In October 2020 I opened a second-hand bookshop, just 4½ days before I had to close it for a lockdown. The shop is called Kevin Gildeas Brilliant Bookshop, and it’s in Dún Laoghaire, in Co Dublin. It is soon to close for good.
At the end of August I was given a month’s notice, because the building is being sold. I asked for an extension, however, and managed to get until the beginning of January 2023. So if you want to buy second-hand books, or a building, do pop in before then!
As at a cat or dog shelter, I took in books with no homes to go to, from people clearing out houses because of death or downsizing: books that would otherwise go to the dump
The opening would not have been possible without the help of many friends — a community, if you will. (Thank you, Jaime, Malachy, Jane, Thiago and Tracy.) Which is apt, because a second-hand bookshop, although a business, is also more: it is a community and cultural resource. It is sort of a library, a meeting hub and a refuge for culture.
As at a cat or dog shelter, I took in books with no homes to go to, from people clearing out houses because of death or downsizing: books that would otherwise go to the dump. Most of those who brought books didn’t want to throw the books away, because they felt it was somehow immoral to sentence books to such an end. Yes, I sold books — so it had the arc of a shop, a business — but many came in and searched and found a book, or books, much as someone would go to a refuge and rescue an animal. They would find one that was for them — one that would become part of them.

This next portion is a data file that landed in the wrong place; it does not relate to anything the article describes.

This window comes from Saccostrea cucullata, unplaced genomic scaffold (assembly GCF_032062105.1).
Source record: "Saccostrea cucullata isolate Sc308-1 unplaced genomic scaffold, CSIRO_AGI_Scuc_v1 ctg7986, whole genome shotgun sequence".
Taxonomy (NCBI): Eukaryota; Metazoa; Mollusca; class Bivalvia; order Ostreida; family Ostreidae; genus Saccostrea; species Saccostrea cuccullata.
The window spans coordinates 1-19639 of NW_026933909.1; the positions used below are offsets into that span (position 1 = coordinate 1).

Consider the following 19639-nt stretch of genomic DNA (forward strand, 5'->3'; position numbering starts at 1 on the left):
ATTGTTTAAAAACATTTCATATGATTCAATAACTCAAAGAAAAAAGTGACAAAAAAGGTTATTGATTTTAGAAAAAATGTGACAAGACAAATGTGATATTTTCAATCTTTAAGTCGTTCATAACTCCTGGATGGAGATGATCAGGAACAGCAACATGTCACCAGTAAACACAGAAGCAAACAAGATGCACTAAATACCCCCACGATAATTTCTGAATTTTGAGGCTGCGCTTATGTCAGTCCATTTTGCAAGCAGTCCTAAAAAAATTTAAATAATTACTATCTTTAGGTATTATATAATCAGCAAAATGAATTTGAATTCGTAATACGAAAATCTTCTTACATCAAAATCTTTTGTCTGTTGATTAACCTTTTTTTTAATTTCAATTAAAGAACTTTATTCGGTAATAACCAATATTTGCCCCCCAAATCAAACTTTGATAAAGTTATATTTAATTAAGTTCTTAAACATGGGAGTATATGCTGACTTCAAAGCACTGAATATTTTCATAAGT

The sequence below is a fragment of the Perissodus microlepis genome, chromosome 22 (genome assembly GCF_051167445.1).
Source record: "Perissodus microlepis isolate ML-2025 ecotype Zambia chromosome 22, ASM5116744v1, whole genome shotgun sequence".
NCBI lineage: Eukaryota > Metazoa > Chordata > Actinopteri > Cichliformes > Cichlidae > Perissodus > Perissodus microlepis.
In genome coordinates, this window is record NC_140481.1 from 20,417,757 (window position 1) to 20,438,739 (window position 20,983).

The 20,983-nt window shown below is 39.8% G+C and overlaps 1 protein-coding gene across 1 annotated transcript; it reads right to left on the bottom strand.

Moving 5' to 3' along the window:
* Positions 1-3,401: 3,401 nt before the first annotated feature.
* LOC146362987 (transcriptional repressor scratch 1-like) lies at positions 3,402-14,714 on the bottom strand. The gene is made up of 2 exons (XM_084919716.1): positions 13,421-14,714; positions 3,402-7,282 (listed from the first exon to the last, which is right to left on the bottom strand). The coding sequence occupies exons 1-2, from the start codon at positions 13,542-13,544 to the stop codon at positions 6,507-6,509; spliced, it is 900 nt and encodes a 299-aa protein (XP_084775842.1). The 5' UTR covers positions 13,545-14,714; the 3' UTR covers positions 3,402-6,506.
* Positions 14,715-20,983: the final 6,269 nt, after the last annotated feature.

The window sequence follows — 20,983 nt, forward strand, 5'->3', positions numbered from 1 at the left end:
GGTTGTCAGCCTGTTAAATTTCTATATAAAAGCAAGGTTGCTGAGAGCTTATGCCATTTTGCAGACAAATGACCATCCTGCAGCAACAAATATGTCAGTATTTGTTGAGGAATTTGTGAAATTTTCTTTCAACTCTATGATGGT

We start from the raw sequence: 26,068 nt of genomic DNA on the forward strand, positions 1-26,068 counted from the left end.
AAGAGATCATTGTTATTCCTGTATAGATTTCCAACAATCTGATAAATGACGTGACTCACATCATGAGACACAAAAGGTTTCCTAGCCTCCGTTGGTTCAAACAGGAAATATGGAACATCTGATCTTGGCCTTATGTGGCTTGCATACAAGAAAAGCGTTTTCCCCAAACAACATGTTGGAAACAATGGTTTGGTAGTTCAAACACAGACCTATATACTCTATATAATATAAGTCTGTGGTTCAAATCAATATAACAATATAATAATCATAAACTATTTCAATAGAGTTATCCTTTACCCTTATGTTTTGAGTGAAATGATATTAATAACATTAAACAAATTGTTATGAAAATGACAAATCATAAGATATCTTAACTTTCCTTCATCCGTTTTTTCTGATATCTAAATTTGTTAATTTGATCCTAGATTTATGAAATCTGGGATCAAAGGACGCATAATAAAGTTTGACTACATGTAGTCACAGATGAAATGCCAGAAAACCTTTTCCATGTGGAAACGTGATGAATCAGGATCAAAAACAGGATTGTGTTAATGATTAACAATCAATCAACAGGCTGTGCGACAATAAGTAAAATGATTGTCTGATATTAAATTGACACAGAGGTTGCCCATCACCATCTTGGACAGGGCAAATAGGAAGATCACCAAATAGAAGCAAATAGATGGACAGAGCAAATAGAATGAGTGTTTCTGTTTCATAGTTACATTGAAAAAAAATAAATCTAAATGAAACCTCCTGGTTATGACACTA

Finding a specific volume is very modern journey, one of wish fulfilment and efficiency. Yet the real pleasure of the second-hand bookshop is finding the book that you didn’t know you wanted. It’s not an A to Z you need but a treasure map and a journey as unexpected as the one in The Hobbit. There’s an element of discovery that pushes the boundaries of our worlds of today, where we have instant access to all that we think we know we want — the consolidation of worlds that can become more and more like gated communities of the self.
I spent years on these journeys, but now people brought me boxes of second-hand books. I could do my rummaging for books without having to travel. The search came to me.
Recently, I found an old plan on paper for the layout of the shop — where the counter would be, where the shelves and the path around the shop would be. It’s a wonder that, at one time, the shop existed only as this tentative map. Time erases memory of the jeopardy of the past. The existent presents as the normal, the habit, the taken for granted, and often erases the beginning: the very real possibility that it would never happen, never be born, never become. Thus the importance of revisiting the past via anniversary — watchtowers of the beginnings.